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EPA Reauthorizes 'Cyanide Bombs' To Kill Predators, But With Buffers

A coyote photographed in Yellowstone National Park.
jpc.raleigh / Flickr
A coyote photographed in Yellowstone National Park.

The Trump administration has reauthorized the use of "cyanide bombs," a controversial device that kills animals suspected of preying on livestock and threatened species.

The U.S. Environmental Protection Agency on Thursday announced that it will allow the U.S. Department of Agriculture to continue using the devices, technically known as M-44s, but with new restrictions intended to "reduce the potential for unintended impacts on humans, pets, and other non-target animals."

Conservation groups have fought to ban M-44s, which are primarily used to kill coyotes. Wildlife Services data show the devices killed 5,608 coyotes in 2018.

The new restrictions include larger buffer areas around the devices. The Center for Biological Diversity's Collette Adkins says that's not enough.

"What's better is to use preventative measures, non-lethal measures, like guard dogs, sensing, motion sensing light," she said. "And even if you're going to use lethal methods, there are methods that are more targeted than just putting these poisons out on our public lands."

Livestock industry groups praised the decision. "Livestock producers face heavy losses from predators, amounting to more than $232 million in death losses annually," Benny Cox, president of the American Sheep Industry Association, said in a statement. "We are particularly vulnerable during lambing and calving, where we see the worst predation."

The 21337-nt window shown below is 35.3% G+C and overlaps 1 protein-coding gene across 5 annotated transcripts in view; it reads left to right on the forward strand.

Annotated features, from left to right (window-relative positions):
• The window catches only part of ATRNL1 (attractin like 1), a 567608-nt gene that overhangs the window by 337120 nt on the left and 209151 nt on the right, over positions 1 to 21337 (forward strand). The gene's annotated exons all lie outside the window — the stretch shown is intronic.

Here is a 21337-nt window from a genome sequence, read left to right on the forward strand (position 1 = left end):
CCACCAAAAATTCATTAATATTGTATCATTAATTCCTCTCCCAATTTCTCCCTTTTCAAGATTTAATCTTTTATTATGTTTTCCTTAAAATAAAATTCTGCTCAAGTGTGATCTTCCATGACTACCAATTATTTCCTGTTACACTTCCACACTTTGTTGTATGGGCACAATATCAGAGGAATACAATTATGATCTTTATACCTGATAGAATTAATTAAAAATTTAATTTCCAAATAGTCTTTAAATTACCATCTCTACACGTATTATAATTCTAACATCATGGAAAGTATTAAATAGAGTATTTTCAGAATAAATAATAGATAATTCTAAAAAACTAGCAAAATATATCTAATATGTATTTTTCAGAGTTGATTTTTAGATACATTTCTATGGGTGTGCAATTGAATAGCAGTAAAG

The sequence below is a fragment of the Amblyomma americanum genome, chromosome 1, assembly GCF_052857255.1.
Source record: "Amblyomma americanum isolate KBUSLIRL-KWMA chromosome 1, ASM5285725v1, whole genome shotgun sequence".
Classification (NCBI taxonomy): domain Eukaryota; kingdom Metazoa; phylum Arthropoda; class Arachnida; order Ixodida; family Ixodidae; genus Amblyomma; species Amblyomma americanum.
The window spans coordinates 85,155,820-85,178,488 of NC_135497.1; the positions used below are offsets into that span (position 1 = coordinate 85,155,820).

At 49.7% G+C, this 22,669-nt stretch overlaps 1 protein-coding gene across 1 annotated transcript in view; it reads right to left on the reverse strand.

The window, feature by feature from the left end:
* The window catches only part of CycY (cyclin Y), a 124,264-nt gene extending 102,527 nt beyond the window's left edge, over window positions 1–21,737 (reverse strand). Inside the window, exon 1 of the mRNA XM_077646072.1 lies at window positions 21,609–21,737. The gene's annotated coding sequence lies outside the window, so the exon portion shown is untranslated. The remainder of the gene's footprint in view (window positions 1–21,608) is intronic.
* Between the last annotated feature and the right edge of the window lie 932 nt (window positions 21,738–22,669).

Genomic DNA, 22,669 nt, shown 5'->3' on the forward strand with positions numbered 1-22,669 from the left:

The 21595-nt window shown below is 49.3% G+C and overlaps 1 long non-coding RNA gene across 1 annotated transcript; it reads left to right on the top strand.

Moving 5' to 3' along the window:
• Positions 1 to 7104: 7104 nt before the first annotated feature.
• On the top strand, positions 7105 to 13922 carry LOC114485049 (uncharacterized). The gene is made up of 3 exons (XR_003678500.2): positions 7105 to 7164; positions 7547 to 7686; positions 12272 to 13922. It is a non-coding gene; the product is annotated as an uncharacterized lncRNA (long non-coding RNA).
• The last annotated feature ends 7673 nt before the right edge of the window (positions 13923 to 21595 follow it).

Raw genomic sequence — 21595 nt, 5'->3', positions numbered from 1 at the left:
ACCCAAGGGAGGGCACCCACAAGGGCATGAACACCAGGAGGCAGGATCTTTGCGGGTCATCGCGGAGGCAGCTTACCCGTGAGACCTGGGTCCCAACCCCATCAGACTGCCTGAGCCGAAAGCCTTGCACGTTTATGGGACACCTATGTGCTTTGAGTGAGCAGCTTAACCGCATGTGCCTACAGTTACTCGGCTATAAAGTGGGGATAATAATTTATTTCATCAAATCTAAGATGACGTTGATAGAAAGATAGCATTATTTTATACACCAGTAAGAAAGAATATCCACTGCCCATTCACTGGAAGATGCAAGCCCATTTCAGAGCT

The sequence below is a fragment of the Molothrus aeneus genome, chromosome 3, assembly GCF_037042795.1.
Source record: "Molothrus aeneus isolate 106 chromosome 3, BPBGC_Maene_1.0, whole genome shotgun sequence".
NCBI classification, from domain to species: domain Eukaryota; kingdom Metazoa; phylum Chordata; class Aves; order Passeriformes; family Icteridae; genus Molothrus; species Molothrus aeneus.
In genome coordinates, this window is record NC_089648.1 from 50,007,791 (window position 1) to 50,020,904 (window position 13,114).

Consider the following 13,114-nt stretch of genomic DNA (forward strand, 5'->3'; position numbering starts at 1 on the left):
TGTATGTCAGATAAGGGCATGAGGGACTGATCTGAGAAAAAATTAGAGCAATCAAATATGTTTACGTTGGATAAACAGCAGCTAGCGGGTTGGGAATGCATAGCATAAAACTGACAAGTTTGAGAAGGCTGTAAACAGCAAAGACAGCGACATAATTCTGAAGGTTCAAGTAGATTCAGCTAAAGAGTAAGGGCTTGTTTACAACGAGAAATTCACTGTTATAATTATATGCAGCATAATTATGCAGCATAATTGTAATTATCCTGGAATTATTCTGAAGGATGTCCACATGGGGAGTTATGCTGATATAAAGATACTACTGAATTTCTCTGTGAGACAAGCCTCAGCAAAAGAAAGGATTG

A Wildlife Services fact sheet describes how cyanide bombs work. "The M-44 device is triggered when a canid, such as a coyote or feral dog, tugs on the baited capsule holder, releasing the plunger and ejecting sodium cyanide powder into the animal's mouth," it says. "The sodium cyanide quickly reacts with moisture in the animal's mouth, releasing hydrogen cyanide gas. Death is very quick, normally within 1 to 5 minutes after the device is triggered."

The devices came under heavy scrutiny after one injured a 14-year-old boy and killed his dog in Idaho in March 2017. Have a question about this story? Contact the reporter,  Cooper McKim,

This story was produced by the Mountain West News Bureau, a collaboration between Wyoming Public Media, Boise State Public Radio in Idaho, KUER in Salt Lake City, KUNR in Nevada, the O'Connor Center for the Rocky Mountain West in Montana, and KRCC and KUNC in Colorado.


Copyright 2020 Wyoming Public Radio. To see more, visit .

Cooper McKim has reported for NPR stations in Connecticut, Massachusetts, South Carolina, and now Wyoming. In South Carolina, he covered recovery efforts from a devastating flood in 2015. Throughout his time, he produced breaking news segments and short features for national NPR. Cooper recently graduated from Tufts University with degrees in Environmental Policy and Music. He's an avid jazz piano player, backpacker, and podcast listener.
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